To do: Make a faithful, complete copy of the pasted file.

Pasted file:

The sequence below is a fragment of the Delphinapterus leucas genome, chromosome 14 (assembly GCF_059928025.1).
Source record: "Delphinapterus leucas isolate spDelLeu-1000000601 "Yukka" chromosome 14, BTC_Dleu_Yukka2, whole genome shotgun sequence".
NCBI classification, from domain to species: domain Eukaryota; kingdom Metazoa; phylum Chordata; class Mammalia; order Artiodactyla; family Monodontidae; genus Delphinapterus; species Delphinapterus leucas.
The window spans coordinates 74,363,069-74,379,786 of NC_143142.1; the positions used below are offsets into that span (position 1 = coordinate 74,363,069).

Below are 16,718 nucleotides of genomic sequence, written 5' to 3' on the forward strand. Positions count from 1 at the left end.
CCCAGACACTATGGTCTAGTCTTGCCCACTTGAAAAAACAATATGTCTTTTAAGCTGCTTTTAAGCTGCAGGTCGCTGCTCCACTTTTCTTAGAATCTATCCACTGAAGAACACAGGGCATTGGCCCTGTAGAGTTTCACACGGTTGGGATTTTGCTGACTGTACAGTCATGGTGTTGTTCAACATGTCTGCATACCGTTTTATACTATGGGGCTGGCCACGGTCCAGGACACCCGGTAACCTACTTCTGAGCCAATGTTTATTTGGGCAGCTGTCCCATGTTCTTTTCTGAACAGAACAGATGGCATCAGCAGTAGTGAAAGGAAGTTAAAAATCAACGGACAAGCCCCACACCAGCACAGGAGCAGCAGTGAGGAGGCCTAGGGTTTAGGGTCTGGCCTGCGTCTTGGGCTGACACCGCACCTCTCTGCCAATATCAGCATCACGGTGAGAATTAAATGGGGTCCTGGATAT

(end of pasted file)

The sequence below is a fragment of the Delphinapterus leucas genome, chromosome 14 (assembly GCF_059928025.1).
Source record: "Delphinapterus leucas isolate spDelLeu-1000000601 "Yukka" chromosome 14, BTC_Dleu_Yukka2, whole genome shotgun sequence".
NCBI classification, from domain to species: domain Eukaryota; kingdom Metazoa; phylum Chordata; class Mammalia; order Artiodactyla; family Monodontidae; genus Delphinapterus; species Delphinapterus leucas.
The window spans coordinates 74,363,069-74,379,786 of NC_143142.1; the positions used below are offsets into that span (position 1 = coordinate 74,363,069).

Below are 16,718 nucleotides of genomic sequence, written 5' to 3' on the forward strand. Positions count from 1 at the left end.
CCCAGACACTATGGTCTAGTCTTGCCCACTTGAAAAAACAATATGTCTTTTAAGCTGCTTTTAAGCTGCAGGTCGCTGCTCCACTTTTCTTAGAATCTATCCACTGAAGAACACAGGGCATTGGCCCTGTAGAGTTTCACACGGTTGGGATTTTGCTGACTGTACAGTCATGGTGTTGTTCAACATGTCTGCATACCGTTTTATACTATGGGGCTGGCCACGGTCCAGGACACCCGGTAACCTACTTCTGAGCCAATGTTTATTTGGGCAGCTGTCCCATGTTCTTTTCTGAACAGAACAGATGGCATCAGCAGTAGTGAAAGGAAGTTAAAAATCAACGGACAAGCCCCACACCAGCACAGGAGCAGCAGTGAGGAGGCCTAGGGTTTAGGGTCTGGCCTGCGTCTTGGGCTGACACCGCACCTCTCTGCCAATATCAGCATCACGGTGAGAATTAAATGGGGTCCTGGATAT